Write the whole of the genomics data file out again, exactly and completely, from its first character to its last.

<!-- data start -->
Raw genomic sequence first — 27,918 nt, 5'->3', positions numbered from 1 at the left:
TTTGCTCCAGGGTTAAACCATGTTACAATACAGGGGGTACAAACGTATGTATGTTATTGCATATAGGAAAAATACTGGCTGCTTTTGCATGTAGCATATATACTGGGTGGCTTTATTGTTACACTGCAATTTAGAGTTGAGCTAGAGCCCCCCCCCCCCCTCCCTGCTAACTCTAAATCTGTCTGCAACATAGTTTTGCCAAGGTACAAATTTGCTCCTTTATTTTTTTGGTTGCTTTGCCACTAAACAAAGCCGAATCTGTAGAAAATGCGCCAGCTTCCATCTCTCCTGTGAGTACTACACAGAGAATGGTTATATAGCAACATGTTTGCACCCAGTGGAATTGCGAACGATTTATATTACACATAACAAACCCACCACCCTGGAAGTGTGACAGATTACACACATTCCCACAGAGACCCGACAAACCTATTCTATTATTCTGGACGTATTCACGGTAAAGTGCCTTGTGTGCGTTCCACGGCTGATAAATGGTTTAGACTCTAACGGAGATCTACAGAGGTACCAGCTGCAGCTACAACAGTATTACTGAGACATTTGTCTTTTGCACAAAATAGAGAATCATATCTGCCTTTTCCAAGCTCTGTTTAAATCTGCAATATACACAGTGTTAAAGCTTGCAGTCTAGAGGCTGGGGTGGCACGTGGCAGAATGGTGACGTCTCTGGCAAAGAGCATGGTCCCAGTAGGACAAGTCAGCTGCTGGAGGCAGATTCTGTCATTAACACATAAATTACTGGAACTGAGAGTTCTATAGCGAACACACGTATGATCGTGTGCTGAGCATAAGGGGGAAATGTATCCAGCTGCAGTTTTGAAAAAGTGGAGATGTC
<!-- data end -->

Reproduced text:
Raw genomic sequence first — 27,918 nt, 5'->3', positions numbered from 1 at the left:
TTTGCTCCAGGGTTAAACCATGTTACAATACAGGGGGTACAAACGTATGTATGTTATTGCATATAGGAAAAATACTGGCTGCTTTTGCATGTAGCATATATACTGGGTGGCTTTATTGTTACACTGCAATTTAGAGTTGAGCTAGAGCCCCCCCCCCCCCTCCCTGCTAACTCTAAATCTGTCTGCAACATAGTTTTGCCAAGGTACAAATTTGCTCCTTTATTTTTTTGGTTGCTTTGCCACTAAACAAAGCCGAATCTGTAGAAAATGCGCCAGCTTCCATCTCTCCTGTGAGTACTACACAGAGAATGGTTATATAGCAACATGTTTGCACCCAGTGGAATTGCGAACGATTTATATTACACATAACAAACCCACCACCCTGGAAGTGTGACAGATTACACACATTCCCACAGAGACCCGACAAACCTATTCTATTATTCTGGACGTATTCACGGTAAAGTGCCTTGTGTGCGTTCCACGGCTGATAAATGGTTTAGACTCTAACGGAGATCTACAGAGGTACCAGCTGCAGCTACAACAGTATTACTGAGACATTTGTCTTTTGCACAAAATAGAGAATCATATCTGCCTTTTCCAAGCTCTGTTTAAATCTGCAATATACACAGTGTTAAAGCTTGCAGTCTAGAGGCTGGGGTGGCACGTGGCAGAATGGTGACGTCTCTGGCAAAGAGCATGGTCCCAGTAGGACAAGTCAGCTGCTGGAGGCAGATTCTGTCATTAACACATAAATTACTGGAACTGAGAGTTCTATAGCGAACACACGTATGATCGTGTGCTGAGCATAAGGGGGAAATGTATCCAGCTGCAGTTTTGAAAAAGTGGAGATGTC